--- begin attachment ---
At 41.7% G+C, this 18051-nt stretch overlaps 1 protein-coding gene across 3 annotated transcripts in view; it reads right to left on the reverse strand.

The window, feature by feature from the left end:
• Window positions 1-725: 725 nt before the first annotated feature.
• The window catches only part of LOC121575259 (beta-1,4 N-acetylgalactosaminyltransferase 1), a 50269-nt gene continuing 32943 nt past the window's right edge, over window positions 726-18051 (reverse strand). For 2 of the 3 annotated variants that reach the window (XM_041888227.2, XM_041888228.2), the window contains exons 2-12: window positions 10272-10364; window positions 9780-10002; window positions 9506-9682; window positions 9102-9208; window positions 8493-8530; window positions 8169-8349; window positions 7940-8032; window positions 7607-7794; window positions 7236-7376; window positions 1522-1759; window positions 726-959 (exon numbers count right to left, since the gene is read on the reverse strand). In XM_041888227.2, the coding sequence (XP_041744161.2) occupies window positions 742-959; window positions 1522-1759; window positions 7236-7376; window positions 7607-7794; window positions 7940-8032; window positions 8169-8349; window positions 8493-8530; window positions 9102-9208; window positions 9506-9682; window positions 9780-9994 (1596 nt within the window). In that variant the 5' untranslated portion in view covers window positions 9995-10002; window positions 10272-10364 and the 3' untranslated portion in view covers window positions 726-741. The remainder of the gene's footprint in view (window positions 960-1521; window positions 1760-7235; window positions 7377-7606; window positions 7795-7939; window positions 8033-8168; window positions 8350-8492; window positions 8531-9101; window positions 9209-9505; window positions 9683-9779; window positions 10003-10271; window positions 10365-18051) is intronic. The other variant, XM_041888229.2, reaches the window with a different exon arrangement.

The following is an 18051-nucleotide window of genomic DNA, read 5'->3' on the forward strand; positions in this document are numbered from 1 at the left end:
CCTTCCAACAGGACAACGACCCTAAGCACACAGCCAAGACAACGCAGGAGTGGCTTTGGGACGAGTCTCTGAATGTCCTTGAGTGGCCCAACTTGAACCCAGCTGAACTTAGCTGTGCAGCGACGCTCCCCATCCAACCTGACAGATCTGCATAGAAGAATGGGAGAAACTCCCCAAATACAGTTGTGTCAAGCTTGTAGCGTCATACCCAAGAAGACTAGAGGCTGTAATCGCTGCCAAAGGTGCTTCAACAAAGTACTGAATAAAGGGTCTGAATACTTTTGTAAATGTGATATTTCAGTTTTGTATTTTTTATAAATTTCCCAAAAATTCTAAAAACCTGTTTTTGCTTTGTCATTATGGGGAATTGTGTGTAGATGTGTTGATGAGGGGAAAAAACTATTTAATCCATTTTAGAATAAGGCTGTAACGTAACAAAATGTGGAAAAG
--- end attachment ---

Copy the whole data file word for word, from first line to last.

At 41.7% G+C, this 18051-nt stretch overlaps 1 protein-coding gene across 3 annotated transcripts in view; it reads right to left on the reverse strand.

The window, feature by feature from the left end:
• Window positions 1-725: 725 nt before the first annotated feature.
• The window catches only part of LOC121575259 (beta-1,4 N-acetylgalactosaminyltransferase 1), a 50269-nt gene continuing 32943 nt past the window's right edge, over window positions 726-18051 (reverse strand). For 2 of the 3 annotated variants that reach the window (XM_041888227.2, XM_041888228.2), the window contains exons 2-12: window positions 10272-10364; window positions 9780-10002; window positions 9506-9682; window positions 9102-9208; window positions 8493-8530; window positions 8169-8349; window positions 7940-8032; window positions 7607-7794; window positions 7236-7376; window positions 1522-1759; window positions 726-959 (exon numbers count right to left, since the gene is read on the reverse strand). In XM_041888227.2, the coding sequence (XP_041744161.2) occupies window positions 742-959; window positions 1522-1759; window positions 7236-7376; window positions 7607-7794; window positions 7940-8032; window positions 8169-8349; window positions 8493-8530; window positions 9102-9208; window positions 9506-9682; window positions 9780-9994 (1596 nt within the window). In that variant the 5' untranslated portion in view covers window positions 9995-10002; window positions 10272-10364 and the 3' untranslated portion in view covers window positions 726-741. The remainder of the gene's footprint in view (window positions 960-1521; window positions 1760-7235; window positions 7377-7606; window positions 7795-7939; window positions 8033-8168; window positions 8350-8492; window positions 8531-9101; window positions 9209-9505; window positions 9683-9779; window positions 10003-10271; window positions 10365-18051) is intronic. The other variant, XM_041888229.2, reaches the window with a different exon arrangement.

The following is an 18051-nucleotide window of genomic DNA, read 5'->3' on the forward strand; positions in this document are numbered from 1 at the left end:
CCTTCCAACAGGACAACGACCCTAAGCACACAGCCAAGACAACGCAGGAGTGGCTTTGGGACGAGTCTCTGAATGTCCTTGAGTGGCCCAACTTGAACCCAGCTGAACTTAGCTGTGCAGCGACGCTCCCCATCCAACCTGACAGATCTGCATAGAAGAATGGGAGAAACTCCCCAAATACAGTTGTGTCAAGCTTGTAGCGTCATACCCAAGAAGACTAGAGGCTGTAATCGCTGCCAAAGGTGCTTCAACAAAGTACTGAATAAAGGGTCTGAATACTTTTGTAAATGTGATATTTCAGTTTTGTATTTTTTATAAATTTCCCAAAAATTCTAAAAACCTGTTTTTGCTTTGTCATTATGGGGAATTGTGTGTAGATGTGTTGATGAGGGGAAAAAACTATTTAATCCATTTTAGAATAAGGCTGTAACGTAACAAAATGTGGAAAAG